Channeling my inner Douglas Kass, I simply shake my head at the constant drumbeat of first-level thinking, and I hardly think of myself as a deep thinker. That means that these uninitiated new-age financial types are either looking at simplified material, or being forced to keep it at a certain level by their own legal departments. Probably the latter, which is one reason why I decided to work for myself in the first place.
Listen, the bond proxies are hot right now. Don't these dividend payers compete directly with debt securities once those debt securities start to pay a little more? Good question. Yes, this means that folks are scared. When gold finally pops, you'll know at that point that folks are really, really scared. We are not yet at that point.
Some folks point to the financial sector, as the banks should perform better than they have at higher interest rates. That is true, but just one surface level ingredient. What traditional bankers need within this one business line is twofold. First, they need what is known as net interest margin, or the gap between what they pay and what they get paid. (The difference between short-term rates and long-term rates).
Secondly, the banks need to see loan growth, both at the corporate and personal levels. Higher short-term rates, not correlated with higher long-term rates (what we've had until recently) actually drain the banks of potential profitability. We are not even close to what the banks need at this point.
Those banks start reporting later this week. You'll hear from the likes of JP Morgan (JPM) , Citigroup (C) , Wells Fargo (WFC) and PNC Financial (PNC) on Friday. There is a reason why, with the S&P 500 trading at 16.9x forward looking earnings, that the banks in general are mostly valued at 11x or 12x. There is a reason why, with Q3 revenue for the S&P 500 expected to print at somewhere between 7% to 7.5% year-over-year growth, that expectations for the financial sector are down around 3%.
Navigating The Cloud Kings
It's no secret that my two favorite cloud names are Adobe (ADBE) and Salesforce (CRM) . In fact, I just added to my ADBE long yesterday. Don't love that chart, just needed to increase exposure in order to keep in balance with my CRM long (discipline!), and did so at an extreme discount. Remember, I do everything incrementally. Let's take a look at the two of these stocks, shall we?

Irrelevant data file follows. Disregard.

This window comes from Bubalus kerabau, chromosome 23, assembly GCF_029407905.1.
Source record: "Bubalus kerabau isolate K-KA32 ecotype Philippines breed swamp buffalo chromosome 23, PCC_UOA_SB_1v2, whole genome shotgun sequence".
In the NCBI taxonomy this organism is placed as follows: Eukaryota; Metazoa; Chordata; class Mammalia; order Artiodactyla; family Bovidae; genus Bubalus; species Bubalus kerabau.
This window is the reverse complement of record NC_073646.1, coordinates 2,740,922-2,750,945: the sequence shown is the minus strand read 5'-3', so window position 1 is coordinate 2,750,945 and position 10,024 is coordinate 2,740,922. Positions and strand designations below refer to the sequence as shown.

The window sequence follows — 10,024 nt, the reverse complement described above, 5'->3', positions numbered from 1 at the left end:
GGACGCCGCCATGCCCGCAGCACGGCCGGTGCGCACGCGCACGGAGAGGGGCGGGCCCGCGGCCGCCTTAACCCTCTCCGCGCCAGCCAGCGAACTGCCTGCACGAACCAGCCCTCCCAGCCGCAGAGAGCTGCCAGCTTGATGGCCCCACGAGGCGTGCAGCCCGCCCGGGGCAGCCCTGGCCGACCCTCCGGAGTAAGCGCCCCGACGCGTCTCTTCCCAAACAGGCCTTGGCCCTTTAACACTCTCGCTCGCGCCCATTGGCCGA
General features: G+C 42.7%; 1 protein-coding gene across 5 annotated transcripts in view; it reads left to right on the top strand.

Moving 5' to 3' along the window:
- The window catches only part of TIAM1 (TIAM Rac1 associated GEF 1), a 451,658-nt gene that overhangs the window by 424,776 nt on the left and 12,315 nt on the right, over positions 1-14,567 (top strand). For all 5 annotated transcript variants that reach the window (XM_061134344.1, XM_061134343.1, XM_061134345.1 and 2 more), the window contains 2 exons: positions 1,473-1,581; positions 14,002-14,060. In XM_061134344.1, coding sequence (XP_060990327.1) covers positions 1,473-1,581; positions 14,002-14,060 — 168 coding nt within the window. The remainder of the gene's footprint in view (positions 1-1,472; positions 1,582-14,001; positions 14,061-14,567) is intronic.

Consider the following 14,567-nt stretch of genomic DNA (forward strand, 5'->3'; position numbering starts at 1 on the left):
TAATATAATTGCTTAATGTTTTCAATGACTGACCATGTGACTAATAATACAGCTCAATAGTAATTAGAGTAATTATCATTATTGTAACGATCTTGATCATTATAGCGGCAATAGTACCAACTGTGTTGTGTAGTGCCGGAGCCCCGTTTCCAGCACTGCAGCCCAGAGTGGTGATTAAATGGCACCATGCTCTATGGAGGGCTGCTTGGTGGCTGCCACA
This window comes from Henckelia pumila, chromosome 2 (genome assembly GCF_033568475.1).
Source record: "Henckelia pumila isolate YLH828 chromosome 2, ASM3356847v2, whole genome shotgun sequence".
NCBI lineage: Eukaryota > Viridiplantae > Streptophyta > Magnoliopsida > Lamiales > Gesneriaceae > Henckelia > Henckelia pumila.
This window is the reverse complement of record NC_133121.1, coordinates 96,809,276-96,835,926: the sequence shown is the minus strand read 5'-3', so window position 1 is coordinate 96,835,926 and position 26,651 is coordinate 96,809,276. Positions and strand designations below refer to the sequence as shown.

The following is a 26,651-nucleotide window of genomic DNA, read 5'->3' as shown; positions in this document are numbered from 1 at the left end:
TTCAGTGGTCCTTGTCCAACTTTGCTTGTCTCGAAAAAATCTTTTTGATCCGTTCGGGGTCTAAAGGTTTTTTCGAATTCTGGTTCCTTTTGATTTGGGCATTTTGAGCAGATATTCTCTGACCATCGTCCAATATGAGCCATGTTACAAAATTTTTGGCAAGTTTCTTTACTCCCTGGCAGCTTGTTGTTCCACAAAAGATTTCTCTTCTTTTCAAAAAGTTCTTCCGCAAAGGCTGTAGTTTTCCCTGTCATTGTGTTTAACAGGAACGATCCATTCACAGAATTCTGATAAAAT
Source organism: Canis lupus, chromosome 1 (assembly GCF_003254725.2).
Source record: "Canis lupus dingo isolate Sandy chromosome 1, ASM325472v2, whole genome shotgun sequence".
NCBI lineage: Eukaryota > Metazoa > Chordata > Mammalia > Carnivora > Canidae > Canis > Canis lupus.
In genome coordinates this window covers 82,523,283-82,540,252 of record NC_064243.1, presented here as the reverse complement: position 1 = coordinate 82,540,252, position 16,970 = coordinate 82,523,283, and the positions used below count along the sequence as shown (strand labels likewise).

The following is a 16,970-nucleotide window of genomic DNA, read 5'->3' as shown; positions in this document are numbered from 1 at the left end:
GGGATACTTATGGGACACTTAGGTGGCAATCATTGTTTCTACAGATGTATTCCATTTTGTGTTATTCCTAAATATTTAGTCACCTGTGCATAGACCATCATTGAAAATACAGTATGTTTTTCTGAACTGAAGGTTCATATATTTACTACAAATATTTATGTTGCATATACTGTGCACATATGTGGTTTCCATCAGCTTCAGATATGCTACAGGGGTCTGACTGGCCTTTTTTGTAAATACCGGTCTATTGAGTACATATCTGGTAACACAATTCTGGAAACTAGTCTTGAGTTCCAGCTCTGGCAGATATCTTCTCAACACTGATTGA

Adobe has run into some trouble here. Double top at $276. My Pitchfork model obviously broke last week. The daily MACD, Relative Strength, and Money Flow have all turned against. The positive? This name has made a habit of finding support at retracement levels of 50%.
If ADBE were to repeat that pattern on this selloff, the support shows up at around $243. If one is brave enough, sizable premiums are being paid for significantly out of-the-money puts in this name. I am short some myself, but this is dangerous, as we don't know where and when the level of fear in these seemingly "growth" type stocks will either subside or spike. I cannot recommend a derivative position of that type at this time for the retail investor without understanding the individual's personal tolerance for pain.
This cute little guy is in better shape, at least technically, than it's chief competitor. Yes, the daily MACD, Money Flow, and Relative Strength have all turned against the name -- but as you can plainly see, my Pitchfork model that dates back more than a year remains unbroken.
Although this name typically finds support at retracement levels of 38.2%, this selloff has forced us to look at 61.8% as the spot.. which worked yesterday. My target price for this name remains $170. You may recall that my panic point for CRM has been $140. At this point, I am more likely to add small there than I am to sell, but treat that subject. When fists start flying, I am no different than anyone else.
Economics (All Times Eastern)
06:00 - NFIB Small Biz Optimism Index (Sept): Expecting 108.3, Last 108.8.
10:00 - Fed Speaker: Chicago Fed Pres. Charles Evans.
21:15 - Fed Speaker: New York Fed Pres. John Williams.
10:35 - Fed Speaker: New York Fed Pres. John Williams.